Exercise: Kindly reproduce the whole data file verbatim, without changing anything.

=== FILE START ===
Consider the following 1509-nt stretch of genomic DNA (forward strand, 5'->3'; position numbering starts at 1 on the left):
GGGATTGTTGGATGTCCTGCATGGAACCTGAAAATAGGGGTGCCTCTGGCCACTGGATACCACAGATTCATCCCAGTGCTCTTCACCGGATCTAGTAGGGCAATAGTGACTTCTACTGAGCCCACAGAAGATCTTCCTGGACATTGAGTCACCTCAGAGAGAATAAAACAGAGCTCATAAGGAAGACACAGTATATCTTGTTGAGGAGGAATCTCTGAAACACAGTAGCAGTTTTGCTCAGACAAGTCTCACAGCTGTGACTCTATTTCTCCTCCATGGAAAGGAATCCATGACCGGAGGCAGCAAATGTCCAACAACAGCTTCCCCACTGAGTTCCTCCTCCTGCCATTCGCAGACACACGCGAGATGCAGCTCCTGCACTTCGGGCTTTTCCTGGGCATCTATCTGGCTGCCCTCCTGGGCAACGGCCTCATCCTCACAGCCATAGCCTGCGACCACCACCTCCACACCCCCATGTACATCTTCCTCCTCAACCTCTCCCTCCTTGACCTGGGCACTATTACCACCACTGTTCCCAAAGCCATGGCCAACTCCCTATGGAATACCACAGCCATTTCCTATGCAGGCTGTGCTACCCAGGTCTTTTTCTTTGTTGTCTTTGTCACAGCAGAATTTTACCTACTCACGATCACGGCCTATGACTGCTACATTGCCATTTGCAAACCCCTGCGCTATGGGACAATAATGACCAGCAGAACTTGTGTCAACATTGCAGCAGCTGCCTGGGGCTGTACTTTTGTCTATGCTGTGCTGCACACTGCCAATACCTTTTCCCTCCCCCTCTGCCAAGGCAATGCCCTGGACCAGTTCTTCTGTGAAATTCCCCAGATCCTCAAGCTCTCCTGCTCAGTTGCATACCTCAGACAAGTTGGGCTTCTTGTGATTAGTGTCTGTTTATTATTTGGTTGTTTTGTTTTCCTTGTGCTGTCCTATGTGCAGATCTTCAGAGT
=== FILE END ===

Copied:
Consider the following 1509-nt stretch of genomic DNA (forward strand, 5'->3'; position numbering starts at 1 on the left):
GGGATTGTTGGATGTCCTGCATGGAACCTGAAAATAGGGGTGCCTCTGGCCACTGGATACCACAGATTCATCCCAGTGCTCTTCACCGGATCTAGTAGGGCAATAGTGACTTCTACTGAGCCCACAGAAGATCTTCCTGGACATTGAGTCACCTCAGAGAGAATAAAACAGAGCTCATAAGGAAGACACAGTATATCTTGTTGAGGAGGAATCTCTGAAACACAGTAGCAGTTTTGCTCAGACAAGTCTCACAGCTGTGACTCTATTTCTCCTCCATGGAAAGGAATCCATGACCGGAGGCAGCAAATGTCCAACAACAGCTTCCCCACTGAGTTCCTCCTCCTGCCATTCGCAGACACACGCGAGATGCAGCTCCTGCACTTCGGGCTTTTCCTGGGCATCTATCTGGCTGCCCTCCTGGGCAACGGCCTCATCCTCACAGCCATAGCCTGCGACCACCACCTCCACACCCCCATGTACATCTTCCTCCTCAACCTCTCCCTCCTTGACCTGGGCACTATTACCACCACTGTTCCCAAAGCCATGGCCAACTCCCTATGGAATACCACAGCCATTTCCTATGCAGGCTGTGCTACCCAGGTCTTTTTCTTTGTTGTCTTTGTCACAGCAGAATTTTACCTACTCACGATCACGGCCTATGACTGCTACATTGCCATTTGCAAACCCCTGCGCTATGGGACAATAATGACCAGCAGAACTTGTGTCAACATTGCAGCAGCTGCCTGGGGCTGTACTTTTGTCTATGCTGTGCTGCACACTGCCAATACCTTTTCCCTCCCCCTCTGCCAAGGCAATGCCCTGGACCAGTTCTTCTGTGAAATTCCCCAGATCCTCAAGCTCTCCTGCTCAGTTGCATACCTCAGACAAGTTGGGCTTCTTGTGATTAGTGTCTGTTTATTATTTGGTTGTTTTGTTTTCCTTGTGCTGTCCTATGTGCAGATCTTCAGAGT